And I see that coming from teradata as well. If you look at their teradata everywhere approach, what you see is that we still need a large piece of iron with a lot of processing power and a lot of data, but we also need to be able to move our processing out into different devices – smaller machines, out into open source systems and so on. That idea that we’re really pushing everything we can into a much more distributed and decentralized environment is essentially where we’re going to go in the future.Analytic platform

Barry devlin: I can try. This is a very big topic. It reminds me of data warehousing in the early days because there are so many different things going on. But I think like the data warehouse, we have to think what are the key technologies and environments that we need to support. Call me old-fashioned, if you like, but I still see that the heart of the production analytic platform is going to be a relational database technology. Reliability, availability, scalability, maintainability and performance levels that span from operational to analytic use – all those things require a relational database at the core, but with the built-in non-relational support for all sorts of formats and processing approaches from analytics through AI, linking it in via SQL as well as native languages.Artificial intelligence and then we have data in all sorts of places, so data virtualization – what some people call logical data warehousing – provides access to and use of the data stored remotely. And distributed and decentralized operation increasingly, as I’ve just said, is another aspect. And integration in terms of making all these technologies work together is going to be key. That’s something that teradata does very well. And, also integration in terms of providing an experience for the users so that we move away from this old idea of saying there’s an operational world, an informational world, an analytic world and they don’t really talk to one another but saying instead that they all need to meet together in one place so that we can make it work together.Analytic platform those are the things that are going to be really important as we roll out this production analytic platform concept.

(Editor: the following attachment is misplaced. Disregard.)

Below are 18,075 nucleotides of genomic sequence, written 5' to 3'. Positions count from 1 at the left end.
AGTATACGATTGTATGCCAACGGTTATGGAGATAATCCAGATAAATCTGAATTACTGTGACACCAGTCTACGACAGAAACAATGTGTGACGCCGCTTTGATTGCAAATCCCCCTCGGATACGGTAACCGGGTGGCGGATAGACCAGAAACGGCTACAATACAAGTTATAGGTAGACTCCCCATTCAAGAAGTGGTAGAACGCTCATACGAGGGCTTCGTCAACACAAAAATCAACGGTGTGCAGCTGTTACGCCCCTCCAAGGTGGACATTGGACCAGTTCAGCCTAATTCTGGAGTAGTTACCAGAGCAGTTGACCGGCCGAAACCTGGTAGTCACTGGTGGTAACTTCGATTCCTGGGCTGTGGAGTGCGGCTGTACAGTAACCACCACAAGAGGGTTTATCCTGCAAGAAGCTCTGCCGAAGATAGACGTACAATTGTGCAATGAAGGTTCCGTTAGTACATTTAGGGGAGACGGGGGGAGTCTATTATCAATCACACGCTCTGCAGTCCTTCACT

Barry devlin: yes, ron, that’s a good point and thank you for bringing it up. I think it is absolutely essential to keep that in mind. Over my many years of working in this industry, one of the things that I’ve often seen that drives many failures is the attempt to rip and replace because the new technology looks better or, as is often the case, is cheaper. I think that’s a dangerous strategy, and I think you were right in saying that building on what you have is generally a safer place to start. For sure, the relational database with 40 years of history behind it has a lot of things going for it.Production analytic I think we would be putting ourselves in danger by moving too far away from that as a core technology.

Ron is an independent analyst, consultant and editorial expert with extensive knowledge and experience in business intelligence, big data, analytics and data warehousing. Currently president of powell interactive media, which specializes in consulting and podcast services, he is also executive producer of the world transformed fast forward show. In 2004, ron founded the beyenetwork, which was acquired by tech target in 2010. Prior to the founding of the beyenetwork, ron was cofounder, publisher and editorial director of DM review (now information management).Production analytic he maintains an expert channel and blog on the beyenetwork and may be contacted by email at rpowell@powellinteractivemedia.Com .